How Virtual Reality Could Redefine Your Favorite Gadgets

Virtual Reality is expected to be an almost $5B industry this year. While the concept was originally designed to enhance the gaming experience, analysts are now looking beyond recreations to VR’s application in business and supply chain.

Virtually Awesome

The term “virtual reality” has captivated the minds of many. The concept of experiencing an augmented reality while in another environment was the stuff of science fiction. However, software and technological giants such as Samsung, Google, and Sony have recently released virtual reality technologies that seek to redefine the way business can be conducted. While Goldman Sachs forecasts strong growth in the virtual reality sector this year, the growth is different from what was projected during the 1990s. The difference, analysts say, is the actual technology. During the nineties, scientists were ambitious with their early efforts. Virtual arcade machines — similar to the Nintendo Virtual Boy — could not reach the extremely high expectations set by technicians; early 3D graphics simply could not deliver. But today’s computers are able to process infinite amount of data in a short amount of space and time.

The use of what business analysts call “Intelligent Automation” can have significant impact to how businesses control their logistics — even in the way they approach their customers. If the supply chain is seen as interconnecting points moving in the same direction to achieve the same goal, then VR technologies can be a means of removing unnecessary nodes. This means that fewer contact points connect the business from its clients; potentially saving a company thousands of dollars while still ensuring the same high standard of quality.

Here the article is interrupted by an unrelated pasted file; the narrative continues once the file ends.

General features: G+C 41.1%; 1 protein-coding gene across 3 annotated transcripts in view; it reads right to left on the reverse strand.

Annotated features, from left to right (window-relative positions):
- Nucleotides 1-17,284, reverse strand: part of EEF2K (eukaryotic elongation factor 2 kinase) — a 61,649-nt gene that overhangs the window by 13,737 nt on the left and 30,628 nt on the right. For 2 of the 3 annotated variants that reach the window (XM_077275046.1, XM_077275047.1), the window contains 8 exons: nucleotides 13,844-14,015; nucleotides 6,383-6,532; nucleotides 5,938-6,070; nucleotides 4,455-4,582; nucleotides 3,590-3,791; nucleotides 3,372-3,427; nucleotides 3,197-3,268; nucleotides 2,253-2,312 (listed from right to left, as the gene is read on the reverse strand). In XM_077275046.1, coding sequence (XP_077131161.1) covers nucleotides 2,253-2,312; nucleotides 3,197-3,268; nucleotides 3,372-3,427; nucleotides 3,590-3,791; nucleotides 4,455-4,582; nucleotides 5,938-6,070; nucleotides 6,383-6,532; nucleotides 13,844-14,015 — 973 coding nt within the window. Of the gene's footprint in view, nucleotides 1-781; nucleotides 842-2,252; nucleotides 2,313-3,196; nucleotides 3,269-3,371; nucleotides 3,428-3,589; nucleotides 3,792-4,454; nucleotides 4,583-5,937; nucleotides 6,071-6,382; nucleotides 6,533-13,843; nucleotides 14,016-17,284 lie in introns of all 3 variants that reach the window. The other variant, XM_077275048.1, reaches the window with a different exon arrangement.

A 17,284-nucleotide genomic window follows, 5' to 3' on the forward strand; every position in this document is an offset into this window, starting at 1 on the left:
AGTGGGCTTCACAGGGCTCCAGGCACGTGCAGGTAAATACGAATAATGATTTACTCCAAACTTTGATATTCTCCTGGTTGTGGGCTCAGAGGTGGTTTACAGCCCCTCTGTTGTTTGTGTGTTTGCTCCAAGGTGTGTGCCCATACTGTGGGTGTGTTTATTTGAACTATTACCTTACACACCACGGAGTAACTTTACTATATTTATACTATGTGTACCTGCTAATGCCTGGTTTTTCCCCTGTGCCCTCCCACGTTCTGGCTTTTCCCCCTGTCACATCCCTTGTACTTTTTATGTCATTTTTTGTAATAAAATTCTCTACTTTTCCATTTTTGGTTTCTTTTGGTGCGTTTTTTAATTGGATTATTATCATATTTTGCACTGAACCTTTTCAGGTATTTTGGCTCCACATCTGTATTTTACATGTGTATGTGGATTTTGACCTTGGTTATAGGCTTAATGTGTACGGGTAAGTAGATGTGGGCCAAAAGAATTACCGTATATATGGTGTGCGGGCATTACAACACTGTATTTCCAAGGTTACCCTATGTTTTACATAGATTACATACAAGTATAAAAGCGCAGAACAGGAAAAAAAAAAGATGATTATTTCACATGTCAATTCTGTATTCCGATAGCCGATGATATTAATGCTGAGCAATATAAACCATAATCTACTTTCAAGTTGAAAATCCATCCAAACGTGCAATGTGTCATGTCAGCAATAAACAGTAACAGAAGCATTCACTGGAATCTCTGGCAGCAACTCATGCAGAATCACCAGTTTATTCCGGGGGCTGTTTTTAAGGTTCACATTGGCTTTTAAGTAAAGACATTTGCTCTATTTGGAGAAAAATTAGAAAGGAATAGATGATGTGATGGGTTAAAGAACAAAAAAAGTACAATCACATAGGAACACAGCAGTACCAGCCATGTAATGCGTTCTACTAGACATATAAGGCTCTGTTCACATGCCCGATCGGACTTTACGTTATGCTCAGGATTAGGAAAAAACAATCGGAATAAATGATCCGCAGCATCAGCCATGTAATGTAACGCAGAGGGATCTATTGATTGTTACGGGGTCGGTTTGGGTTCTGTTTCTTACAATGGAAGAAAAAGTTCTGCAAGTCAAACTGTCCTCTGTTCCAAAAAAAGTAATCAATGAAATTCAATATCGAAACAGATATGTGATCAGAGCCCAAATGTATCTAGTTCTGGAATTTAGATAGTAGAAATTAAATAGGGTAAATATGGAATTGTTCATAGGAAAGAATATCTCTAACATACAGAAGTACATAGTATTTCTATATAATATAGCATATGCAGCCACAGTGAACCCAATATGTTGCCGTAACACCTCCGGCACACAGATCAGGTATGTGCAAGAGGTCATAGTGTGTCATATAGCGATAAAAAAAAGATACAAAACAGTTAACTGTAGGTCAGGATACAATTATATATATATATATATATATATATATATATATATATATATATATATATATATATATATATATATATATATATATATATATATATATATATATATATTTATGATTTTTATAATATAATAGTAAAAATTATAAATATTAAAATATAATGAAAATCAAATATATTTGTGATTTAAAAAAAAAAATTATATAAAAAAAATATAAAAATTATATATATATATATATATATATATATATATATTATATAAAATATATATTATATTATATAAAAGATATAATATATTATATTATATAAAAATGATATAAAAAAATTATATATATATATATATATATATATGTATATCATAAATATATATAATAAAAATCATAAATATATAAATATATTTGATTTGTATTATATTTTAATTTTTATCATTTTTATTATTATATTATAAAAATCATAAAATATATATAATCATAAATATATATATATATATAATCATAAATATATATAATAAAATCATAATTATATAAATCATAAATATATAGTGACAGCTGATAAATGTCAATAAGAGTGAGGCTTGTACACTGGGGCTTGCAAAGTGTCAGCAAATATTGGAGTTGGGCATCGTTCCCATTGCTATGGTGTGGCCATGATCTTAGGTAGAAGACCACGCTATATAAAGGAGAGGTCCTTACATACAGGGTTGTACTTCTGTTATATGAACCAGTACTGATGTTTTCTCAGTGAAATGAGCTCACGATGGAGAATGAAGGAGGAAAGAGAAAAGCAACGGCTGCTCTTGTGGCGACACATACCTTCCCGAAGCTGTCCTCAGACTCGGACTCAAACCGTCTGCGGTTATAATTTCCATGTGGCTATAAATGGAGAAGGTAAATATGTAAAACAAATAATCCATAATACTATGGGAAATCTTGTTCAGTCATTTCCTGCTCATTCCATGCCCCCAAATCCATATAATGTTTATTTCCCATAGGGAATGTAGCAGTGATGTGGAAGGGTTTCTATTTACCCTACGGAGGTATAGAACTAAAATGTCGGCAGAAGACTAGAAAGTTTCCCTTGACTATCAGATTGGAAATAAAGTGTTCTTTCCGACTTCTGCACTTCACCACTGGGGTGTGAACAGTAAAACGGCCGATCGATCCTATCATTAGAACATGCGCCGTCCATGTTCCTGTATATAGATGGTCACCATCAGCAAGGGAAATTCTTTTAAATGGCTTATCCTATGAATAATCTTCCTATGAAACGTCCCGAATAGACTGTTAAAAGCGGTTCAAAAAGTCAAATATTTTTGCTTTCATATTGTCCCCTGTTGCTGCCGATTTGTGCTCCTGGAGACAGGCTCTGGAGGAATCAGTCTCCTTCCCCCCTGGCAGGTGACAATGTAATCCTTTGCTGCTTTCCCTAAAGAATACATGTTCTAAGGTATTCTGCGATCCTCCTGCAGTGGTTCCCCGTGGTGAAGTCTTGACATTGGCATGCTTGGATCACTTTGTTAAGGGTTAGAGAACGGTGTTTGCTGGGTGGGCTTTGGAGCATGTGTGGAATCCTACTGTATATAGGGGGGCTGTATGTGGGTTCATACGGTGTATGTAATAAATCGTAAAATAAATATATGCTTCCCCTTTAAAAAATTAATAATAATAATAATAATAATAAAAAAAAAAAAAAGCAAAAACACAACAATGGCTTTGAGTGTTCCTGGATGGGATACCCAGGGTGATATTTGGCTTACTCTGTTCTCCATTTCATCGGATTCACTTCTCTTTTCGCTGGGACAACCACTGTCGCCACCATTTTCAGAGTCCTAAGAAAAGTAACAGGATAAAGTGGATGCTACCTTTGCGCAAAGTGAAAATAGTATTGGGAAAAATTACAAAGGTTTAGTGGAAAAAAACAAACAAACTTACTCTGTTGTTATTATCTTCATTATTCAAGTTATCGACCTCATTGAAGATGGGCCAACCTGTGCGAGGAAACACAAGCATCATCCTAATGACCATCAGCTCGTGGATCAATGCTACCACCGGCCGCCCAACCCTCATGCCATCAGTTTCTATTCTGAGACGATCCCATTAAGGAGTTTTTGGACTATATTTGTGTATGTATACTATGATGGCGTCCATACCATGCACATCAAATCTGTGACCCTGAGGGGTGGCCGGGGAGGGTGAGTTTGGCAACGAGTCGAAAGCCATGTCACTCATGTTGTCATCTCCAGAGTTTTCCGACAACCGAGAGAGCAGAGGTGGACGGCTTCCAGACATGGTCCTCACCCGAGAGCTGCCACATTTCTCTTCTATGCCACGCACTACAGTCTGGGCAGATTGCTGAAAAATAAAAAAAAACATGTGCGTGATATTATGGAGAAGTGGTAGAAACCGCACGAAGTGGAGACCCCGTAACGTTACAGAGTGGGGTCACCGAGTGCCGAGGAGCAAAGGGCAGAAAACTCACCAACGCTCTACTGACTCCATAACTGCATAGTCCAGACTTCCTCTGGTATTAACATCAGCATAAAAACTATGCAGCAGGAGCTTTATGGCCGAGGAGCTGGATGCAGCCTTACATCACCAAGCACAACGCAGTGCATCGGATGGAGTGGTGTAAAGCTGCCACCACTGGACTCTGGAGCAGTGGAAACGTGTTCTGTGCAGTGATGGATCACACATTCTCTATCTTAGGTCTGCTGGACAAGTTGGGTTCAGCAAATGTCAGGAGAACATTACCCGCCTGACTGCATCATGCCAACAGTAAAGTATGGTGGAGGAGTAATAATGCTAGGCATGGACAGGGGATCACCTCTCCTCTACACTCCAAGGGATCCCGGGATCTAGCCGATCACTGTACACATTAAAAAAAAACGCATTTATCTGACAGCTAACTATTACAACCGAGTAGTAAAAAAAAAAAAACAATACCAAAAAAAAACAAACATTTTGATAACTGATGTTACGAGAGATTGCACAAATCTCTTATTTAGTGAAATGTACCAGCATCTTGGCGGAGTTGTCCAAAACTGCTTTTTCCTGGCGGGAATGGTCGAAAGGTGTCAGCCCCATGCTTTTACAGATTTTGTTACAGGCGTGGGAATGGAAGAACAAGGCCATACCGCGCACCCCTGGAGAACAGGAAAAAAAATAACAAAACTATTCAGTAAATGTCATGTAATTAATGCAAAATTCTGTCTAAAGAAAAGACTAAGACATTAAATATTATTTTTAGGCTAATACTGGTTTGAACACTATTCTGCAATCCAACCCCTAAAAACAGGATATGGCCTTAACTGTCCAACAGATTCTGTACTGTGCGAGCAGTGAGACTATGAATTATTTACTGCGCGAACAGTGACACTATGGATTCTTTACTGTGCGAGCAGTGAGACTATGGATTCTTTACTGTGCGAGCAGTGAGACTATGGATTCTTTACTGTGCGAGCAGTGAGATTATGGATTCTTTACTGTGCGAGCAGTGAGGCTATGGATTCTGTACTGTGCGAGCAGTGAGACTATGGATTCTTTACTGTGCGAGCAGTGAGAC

Reality Bites: Technology that is Virtually There

Despite the concept being quite old (the term being coined in the early 1980s), tangible and working virtual reality technologies are only in their infancy. That being said, a variety of industries are already seeing massive potential in how they can operate. For example, virtual reality software can take any employee to shipping or storing warehouses in real-time. The idea is being heavily considered by VR developers, although actual software has not been fully developed. Still, the concept is intriguing and initial “what ifs” and “virtual tours” are currently being created.

How does this impact your favorite gadgets? It immediately reduces delays as companies see the status of their goods without having to physically be there. This also means that any challenges or potential disruptions are instantly detected. As of now, the technology is being utilized by sales-driven businesses, such as real estate or car events. The Samsung Gear VR headset, for example, would show a 360-degree view of a location virtually. A user simply has to turn, and the scene changes in real-time.